You may have heard that IPv6 is the “next big thing” when it comes to networking. While it can be used for all sorts of things (like IPv4’s ability to provide unique addresses to devices), it is most commonly associated with supporting online privacy and security (via VPNs and other protocols).
Since Microsoft implemented the protocol in Windows 10, many users have expressed dissatisfaction with the protocol’s performance and have opted to disable it. In this blog post, we will discuss how to do so on both Windows 7 and 8.1 as well as how to configure Windows 10 to use IPv4 only when available.
Why Are People Opposed To Disabling IPv6 On Windows?
It is important to point out why some people are opposed to disabling IPv6 on Windows. While it is true that the protocol is not as efficient as it could be (hence the “next big thing” label), it does have several advantages.
For one, it is more secure. VPNs and other protocols that rely on IPv6 for initial connectivity (e.g., Remote VPN Assistance) are more secure than those that use IPv4. This is because, when connecting to a network, a VPN checks the legitimacy of incoming connections by performing a domain name lookup. If you do not have IPv6 enabled, this check will not be possible. As a result, network connections will be more susceptible to man-in-the-middle attacks.
Additionally, IPv6 is more private. This is mainly because, when a device uses IPv6, it can communicate with any other IPv6-enabled device (i.e., no need to use a particular domain name to identify other devices). This makes it easier for users to maintain their anonymity when using certain services (e.g., torrenting or online gaming, where it is common for users to be connected via public Wi-Fi).
How Do I Disable IPv6 On Windows?
There are several ways to configure your Windows device to only use IPv4 when available and to disable IPv6. You can do this through the Network and Sharing Center (formerly known as Local Area Network (Lan) Management), through the Registry, or through the GUI (Graphical User Interface) of the operating system.
Let’s take a look at each of these methods in turn. If you’d prefer, you can also use the command line (through PowerShell or other tools like CCMD (command-line compiler)) to accomplish the same thing.
Disable IPv6 Through The Network And Sharing Center
The easiest way to disable IPv6 on a Windows device is to go to the Network and Sharing Center (formerly known as Lan Management) and opt out of the protocol through there. To do this, simply click on the Settings charm on the taskbar, click on the Network and Sharing Center icon, and then click on the gear icon to enter the properties of your network connection. When the window opens, look for the IPv6 Settings item and uncheck the box next to “Enabled” to disable the protocol.
While this method does not involve any configuration on your part, it is important to note that it can be cumbersome to turn off IPv6 for all network connections through the Network And Sharing Center. So you may prefer to do this on a per-connection basis (more on this below).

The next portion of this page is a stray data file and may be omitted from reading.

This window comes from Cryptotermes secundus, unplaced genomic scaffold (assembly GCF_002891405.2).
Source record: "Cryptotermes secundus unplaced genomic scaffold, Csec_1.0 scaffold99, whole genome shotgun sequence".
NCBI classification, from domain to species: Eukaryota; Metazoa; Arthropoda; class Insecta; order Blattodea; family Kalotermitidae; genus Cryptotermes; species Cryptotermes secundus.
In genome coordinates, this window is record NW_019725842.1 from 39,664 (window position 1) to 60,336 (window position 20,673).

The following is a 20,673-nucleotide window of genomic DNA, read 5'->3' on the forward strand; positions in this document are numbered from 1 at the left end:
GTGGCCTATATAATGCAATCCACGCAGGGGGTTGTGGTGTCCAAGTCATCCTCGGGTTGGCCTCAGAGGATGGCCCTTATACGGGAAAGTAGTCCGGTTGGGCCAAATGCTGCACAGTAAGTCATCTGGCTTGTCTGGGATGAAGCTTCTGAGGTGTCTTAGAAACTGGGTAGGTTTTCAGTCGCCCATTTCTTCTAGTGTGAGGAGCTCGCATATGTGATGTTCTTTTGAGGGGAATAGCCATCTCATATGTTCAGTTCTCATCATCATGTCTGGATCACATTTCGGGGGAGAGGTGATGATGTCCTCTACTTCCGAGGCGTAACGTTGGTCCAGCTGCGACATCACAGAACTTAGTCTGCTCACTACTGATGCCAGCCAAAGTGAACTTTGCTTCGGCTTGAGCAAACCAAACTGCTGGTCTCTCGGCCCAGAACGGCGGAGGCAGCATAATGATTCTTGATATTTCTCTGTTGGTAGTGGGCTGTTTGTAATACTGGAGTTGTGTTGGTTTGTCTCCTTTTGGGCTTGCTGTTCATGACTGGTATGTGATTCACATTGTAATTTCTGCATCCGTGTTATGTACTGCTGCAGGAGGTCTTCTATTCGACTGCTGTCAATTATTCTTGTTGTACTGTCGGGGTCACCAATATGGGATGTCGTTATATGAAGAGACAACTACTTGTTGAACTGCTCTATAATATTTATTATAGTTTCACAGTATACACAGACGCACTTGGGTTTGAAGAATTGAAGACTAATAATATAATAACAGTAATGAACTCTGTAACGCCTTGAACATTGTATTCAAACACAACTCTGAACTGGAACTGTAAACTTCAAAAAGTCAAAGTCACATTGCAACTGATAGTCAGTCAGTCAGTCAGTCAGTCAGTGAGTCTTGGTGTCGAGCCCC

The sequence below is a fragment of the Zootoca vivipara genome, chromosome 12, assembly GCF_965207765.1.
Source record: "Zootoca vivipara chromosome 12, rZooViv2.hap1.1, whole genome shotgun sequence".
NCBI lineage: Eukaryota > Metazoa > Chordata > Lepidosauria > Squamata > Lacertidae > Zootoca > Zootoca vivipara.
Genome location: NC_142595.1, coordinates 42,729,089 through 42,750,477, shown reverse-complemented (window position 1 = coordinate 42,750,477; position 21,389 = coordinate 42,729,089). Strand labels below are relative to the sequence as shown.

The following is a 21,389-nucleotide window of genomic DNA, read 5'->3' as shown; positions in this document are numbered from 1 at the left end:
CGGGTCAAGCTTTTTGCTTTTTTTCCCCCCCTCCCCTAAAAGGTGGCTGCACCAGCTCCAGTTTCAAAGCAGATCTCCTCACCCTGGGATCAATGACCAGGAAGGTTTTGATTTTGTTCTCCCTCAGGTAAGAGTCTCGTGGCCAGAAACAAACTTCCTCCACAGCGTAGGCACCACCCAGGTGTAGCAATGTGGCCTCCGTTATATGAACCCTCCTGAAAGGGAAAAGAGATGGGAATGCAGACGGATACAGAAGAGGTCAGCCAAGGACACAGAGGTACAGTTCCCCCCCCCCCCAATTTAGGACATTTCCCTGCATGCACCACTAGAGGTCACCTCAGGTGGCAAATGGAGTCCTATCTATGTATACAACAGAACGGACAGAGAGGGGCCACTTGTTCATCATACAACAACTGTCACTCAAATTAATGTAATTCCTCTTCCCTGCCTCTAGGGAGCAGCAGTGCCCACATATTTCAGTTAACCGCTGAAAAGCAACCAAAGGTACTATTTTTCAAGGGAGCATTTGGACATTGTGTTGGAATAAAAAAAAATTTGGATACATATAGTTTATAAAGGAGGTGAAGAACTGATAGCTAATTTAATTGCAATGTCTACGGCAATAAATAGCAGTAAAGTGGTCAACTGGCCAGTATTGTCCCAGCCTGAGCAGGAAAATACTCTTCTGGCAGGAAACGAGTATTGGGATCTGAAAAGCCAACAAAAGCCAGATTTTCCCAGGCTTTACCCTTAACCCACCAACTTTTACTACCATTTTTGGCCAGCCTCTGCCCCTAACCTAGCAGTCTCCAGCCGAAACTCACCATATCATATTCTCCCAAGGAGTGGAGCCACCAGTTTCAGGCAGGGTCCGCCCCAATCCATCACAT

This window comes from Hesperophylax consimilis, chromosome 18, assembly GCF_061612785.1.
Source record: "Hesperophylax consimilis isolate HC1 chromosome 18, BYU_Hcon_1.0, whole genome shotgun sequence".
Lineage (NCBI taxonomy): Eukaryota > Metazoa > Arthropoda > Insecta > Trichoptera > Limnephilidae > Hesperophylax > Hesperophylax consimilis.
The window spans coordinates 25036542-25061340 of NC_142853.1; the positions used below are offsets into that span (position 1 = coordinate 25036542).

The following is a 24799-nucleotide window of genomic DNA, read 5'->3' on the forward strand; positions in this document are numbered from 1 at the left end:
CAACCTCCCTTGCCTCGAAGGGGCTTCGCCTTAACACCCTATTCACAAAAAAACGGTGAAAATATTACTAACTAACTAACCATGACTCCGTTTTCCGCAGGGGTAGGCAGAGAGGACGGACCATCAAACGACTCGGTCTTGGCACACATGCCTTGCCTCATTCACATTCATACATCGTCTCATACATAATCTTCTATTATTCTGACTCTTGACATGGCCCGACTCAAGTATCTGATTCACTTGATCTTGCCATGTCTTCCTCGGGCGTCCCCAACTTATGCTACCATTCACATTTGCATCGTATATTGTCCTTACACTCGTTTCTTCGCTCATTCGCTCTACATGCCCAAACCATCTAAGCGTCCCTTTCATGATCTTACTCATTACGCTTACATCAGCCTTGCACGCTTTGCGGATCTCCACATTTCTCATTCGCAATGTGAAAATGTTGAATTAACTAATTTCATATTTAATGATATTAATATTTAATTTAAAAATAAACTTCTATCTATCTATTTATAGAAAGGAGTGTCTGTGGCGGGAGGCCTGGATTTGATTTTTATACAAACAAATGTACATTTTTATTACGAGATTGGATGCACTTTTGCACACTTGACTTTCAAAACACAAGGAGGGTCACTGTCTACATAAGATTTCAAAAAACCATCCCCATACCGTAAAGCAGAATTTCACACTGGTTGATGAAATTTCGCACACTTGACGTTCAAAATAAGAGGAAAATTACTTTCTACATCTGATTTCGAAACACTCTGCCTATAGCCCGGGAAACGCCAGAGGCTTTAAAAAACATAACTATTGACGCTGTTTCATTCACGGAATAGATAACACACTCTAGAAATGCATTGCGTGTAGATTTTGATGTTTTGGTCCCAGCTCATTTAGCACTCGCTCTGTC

Disable IPv6 Through The Registry
A more graceful way to disable IPv6 on a Windows device is to edit the registry. One of the best places to do this is the HKEY_LOCAL_MACHINE\SOFTWARE\Microsoft\Windows\CurrentVersion\Network interfaces key. This is where the system stores all of the interfaces and their corresponding properties. If you open this key, you will see a subkey called IPv6 that contains the IPv6 Interfaces value. Simply change this value to “0.0.0.0” to disable IPv6 on your system.
This method is more convenient because it does not require any configuration on your part. It is also the most flexible because you can use it to easily disable IPv6 for all network interfaces or just for specific ones.
Disable IPv6 Through The GUI
The final way to disable IPv6 on a Windows device is to configure the operating system to use the protocol when available and opt out of it when it is not. This can be done through the Graphical User Interface (GUI) of the operating system. To do this, open the Network and Sharing Center and then click on the Change Advanced Settings link on the left side of the window. When the window opens, select the network configuration template from the list and then click on the Change button near the top of the window. When the window opens again, you will see an option for the operating system to use IPv6 or IPv4 for all network connections. Simply uncheck the box next to IPv6 to use only IPv4 for all connections and then click on OK to save your changes.
It is important to note that, in order to fully utilize IPv4, you will need to run Windows in “pure” mode (no 3D or 4D graphics cards). This can be done by following the instructions here:
How To Enable IPv4 On Windows 10
If none of the above work for you, you can also try this:
- Go to Start>Type cmd (you may need to press the Windows key to access the Start menu) and then hit Enter
- Type in regedit (without the quotes) and then hit Enter
- Navigate to HKEY_LOCAL_MACHINE\SOFTWARE\Microsoft\Windows\CurrentVersion\Network interfaces
- Open the key called IPv6 and then change the value of IPv6 interfaces to 0.0.0.0 (it should look like this (empty array))
- Select the key called IPv4 and then change the value of TCP/IPv4 to 1 (this is the number of protocols that your device will use – for example, TCP/IP for IPX and RDS)
- Click on OK to save your changes
One thing to note is that, even when you have disabled IPv6 on Windows, it will still show up as a value in the Registry. This is because there is no such thing as an “invisible” protocol. So, while it is a good idea to hide IPv6 from view, it is still there and can be used whenever necessary.